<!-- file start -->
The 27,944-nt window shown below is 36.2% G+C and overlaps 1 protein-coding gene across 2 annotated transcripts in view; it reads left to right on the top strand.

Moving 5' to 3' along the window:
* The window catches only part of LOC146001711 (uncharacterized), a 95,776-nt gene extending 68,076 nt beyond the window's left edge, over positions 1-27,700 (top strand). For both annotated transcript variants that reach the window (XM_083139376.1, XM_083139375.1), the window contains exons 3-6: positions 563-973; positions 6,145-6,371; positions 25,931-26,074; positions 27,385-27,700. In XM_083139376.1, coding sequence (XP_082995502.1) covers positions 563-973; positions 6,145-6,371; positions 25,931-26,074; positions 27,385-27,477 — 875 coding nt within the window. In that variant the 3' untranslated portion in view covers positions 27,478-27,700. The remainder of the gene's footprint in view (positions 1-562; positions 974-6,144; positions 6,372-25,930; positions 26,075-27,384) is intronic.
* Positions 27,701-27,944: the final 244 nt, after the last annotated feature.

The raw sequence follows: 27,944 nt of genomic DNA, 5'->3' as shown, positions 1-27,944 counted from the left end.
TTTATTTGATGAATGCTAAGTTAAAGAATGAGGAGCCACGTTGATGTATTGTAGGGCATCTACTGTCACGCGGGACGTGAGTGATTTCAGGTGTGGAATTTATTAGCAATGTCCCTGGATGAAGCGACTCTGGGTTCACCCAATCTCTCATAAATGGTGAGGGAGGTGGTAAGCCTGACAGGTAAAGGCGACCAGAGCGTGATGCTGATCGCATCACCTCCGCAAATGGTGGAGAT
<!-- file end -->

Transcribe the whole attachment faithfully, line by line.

The 27,944-nt window shown below is 36.2% G+C and overlaps 1 protein-coding gene across 2 annotated transcripts in view; it reads left to right on the top strand.

Moving 5' to 3' along the window:
* The window catches only part of LOC146001711 (uncharacterized), a 95,776-nt gene extending 68,076 nt beyond the window's left edge, over positions 1-27,700 (top strand). For both annotated transcript variants that reach the window (XM_083139376.1, XM_083139375.1), the window contains exons 3-6: positions 563-973; positions 6,145-6,371; positions 25,931-26,074; positions 27,385-27,700. In XM_083139376.1, coding sequence (XP_082995502.1) covers positions 563-973; positions 6,145-6,371; positions 25,931-26,074; positions 27,385-27,477 — 875 coding nt within the window. In that variant the 3' untranslated portion in view covers positions 27,478-27,700. The remainder of the gene's footprint in view (positions 1-562; positions 974-6,144; positions 6,372-25,930; positions 26,075-27,384) is intronic.
* Positions 27,701-27,944: the final 244 nt, after the last annotated feature.

The raw sequence follows: 27,944 nt of genomic DNA, 5'->3' as shown, positions 1-27,944 counted from the left end.
TTTATTTGATGAATGCTAAGTTAAAGAATGAGGAGCCACGTTGATGTATTGTAGGGCATCTACTGTCACGCGGGACGTGAGTGATTTCAGGTGTGGAATTTATTAGCAATGTCCCTGGATGAAGCGACTCTGGGTTCACCCAATCTCTCATAAATGGTGAGGGAGGTGGTAAGCCTGACAGGTAAAGGCGACCAGAGCGTGATGCTGATCGCATCACCTCCGCAAATGGTGGAGAT